8. Christopher Jay T profile image76
    Christopher Jay Tposted 3 years ago

    90K really. Most people don't have wealthy grand parents most of us just have our Uncle sam  and our own money to pay our tuition. She had a lot of money, she blew it. Now she needs to get some loans, and incur debt like the rest of us unworthy peasants.

    1. profile image60
      retief2000posted 3 years agoin reply to this

      exchange Uncle Sam for our fellow citizens and you have that 100% right. Most of us work like dogs at menial jobs to pay for school. Slave for years to pay back loans. Sweat and strain to keep good grades. Whining wasn't part of the program.

  9. profile image0
    ahorsebackposted 3 years ago

    This is exactly what's wrong with our much  'entitled' society .   I see this a lot and only shake my head at the stupidity of Americans , especially those who never learn from such selfishness . I can never feel sorry for one who starts with everything and ends with nothing  No wonder- America is in such a state of .............me-ism.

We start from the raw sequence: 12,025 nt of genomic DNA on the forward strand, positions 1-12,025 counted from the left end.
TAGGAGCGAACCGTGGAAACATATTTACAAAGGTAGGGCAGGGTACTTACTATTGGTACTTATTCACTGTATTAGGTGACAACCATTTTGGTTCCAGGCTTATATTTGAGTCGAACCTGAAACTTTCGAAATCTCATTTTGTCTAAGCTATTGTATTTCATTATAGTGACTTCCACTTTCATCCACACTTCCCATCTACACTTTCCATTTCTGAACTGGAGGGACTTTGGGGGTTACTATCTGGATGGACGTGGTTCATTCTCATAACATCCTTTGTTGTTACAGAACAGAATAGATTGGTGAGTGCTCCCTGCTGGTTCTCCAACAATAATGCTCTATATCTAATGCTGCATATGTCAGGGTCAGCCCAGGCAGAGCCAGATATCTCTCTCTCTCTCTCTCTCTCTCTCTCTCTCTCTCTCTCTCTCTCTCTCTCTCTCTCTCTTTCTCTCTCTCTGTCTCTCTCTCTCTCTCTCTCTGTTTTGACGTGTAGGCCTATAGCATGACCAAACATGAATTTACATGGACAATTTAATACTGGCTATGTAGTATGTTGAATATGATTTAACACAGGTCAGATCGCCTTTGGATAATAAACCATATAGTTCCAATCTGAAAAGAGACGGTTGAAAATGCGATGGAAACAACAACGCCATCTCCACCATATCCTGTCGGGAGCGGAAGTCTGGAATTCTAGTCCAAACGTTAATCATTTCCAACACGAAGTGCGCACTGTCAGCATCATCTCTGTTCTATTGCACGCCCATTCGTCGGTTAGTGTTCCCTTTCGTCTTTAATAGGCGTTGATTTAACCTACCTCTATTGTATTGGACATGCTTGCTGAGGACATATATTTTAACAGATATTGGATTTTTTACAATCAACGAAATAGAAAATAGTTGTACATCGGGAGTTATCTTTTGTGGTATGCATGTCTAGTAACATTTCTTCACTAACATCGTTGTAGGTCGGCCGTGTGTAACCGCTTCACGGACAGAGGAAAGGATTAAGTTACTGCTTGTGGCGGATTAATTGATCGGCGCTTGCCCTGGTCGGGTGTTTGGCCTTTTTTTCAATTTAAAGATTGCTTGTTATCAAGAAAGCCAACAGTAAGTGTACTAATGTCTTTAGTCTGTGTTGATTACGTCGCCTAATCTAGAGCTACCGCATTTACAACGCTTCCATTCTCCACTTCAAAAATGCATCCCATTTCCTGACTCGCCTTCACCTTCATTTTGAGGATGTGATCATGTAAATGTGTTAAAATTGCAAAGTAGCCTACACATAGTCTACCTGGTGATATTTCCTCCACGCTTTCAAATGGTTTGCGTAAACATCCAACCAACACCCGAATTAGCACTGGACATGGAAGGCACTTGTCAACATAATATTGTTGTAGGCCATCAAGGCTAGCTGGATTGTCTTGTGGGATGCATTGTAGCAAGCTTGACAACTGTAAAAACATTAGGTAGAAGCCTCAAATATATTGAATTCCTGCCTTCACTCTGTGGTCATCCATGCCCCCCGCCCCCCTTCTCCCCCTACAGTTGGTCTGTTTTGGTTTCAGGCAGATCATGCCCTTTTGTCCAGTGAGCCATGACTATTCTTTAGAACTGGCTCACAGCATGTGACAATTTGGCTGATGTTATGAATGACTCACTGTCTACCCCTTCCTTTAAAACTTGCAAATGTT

10. profile image60
    retief2000posted 3 years ago

    When my oldest son was 12 or 13, we were listening to a radio program about "children" returning to their parents homes in their 20's and 30's. He said, "If you are still living with your parents after you are 20, you are a loser."  I told him I liked the way he was thinking.

    This BRAT needs to pull up her diaper and get a job, any job, every job and pay for her own dang education. Adults are disappearing because they always have someone they can blame for their own personal failures or someone they can guilt or lobby or vote into paying for their own personal wants and excesses.

    She is merely a sign of the times.

    1. MolliAnne profile image66
      MolliAnneposted 3 years agoin reply to this

      The average age that a child leaves home for the LAST time was 22, in 1980. Today it is 31. The thought alone haunts me! Teehee

    2. gmwilliams profile image82
      gmwilliamsposted 3 years agoin reply to this

      Haunts you? It haunts many parents who believe that once the children are grown, they are OUT and leading their own lives independent of mommy and daddy.

  11. MolliAnne profile image66
    MolliAnneposted 3 years ago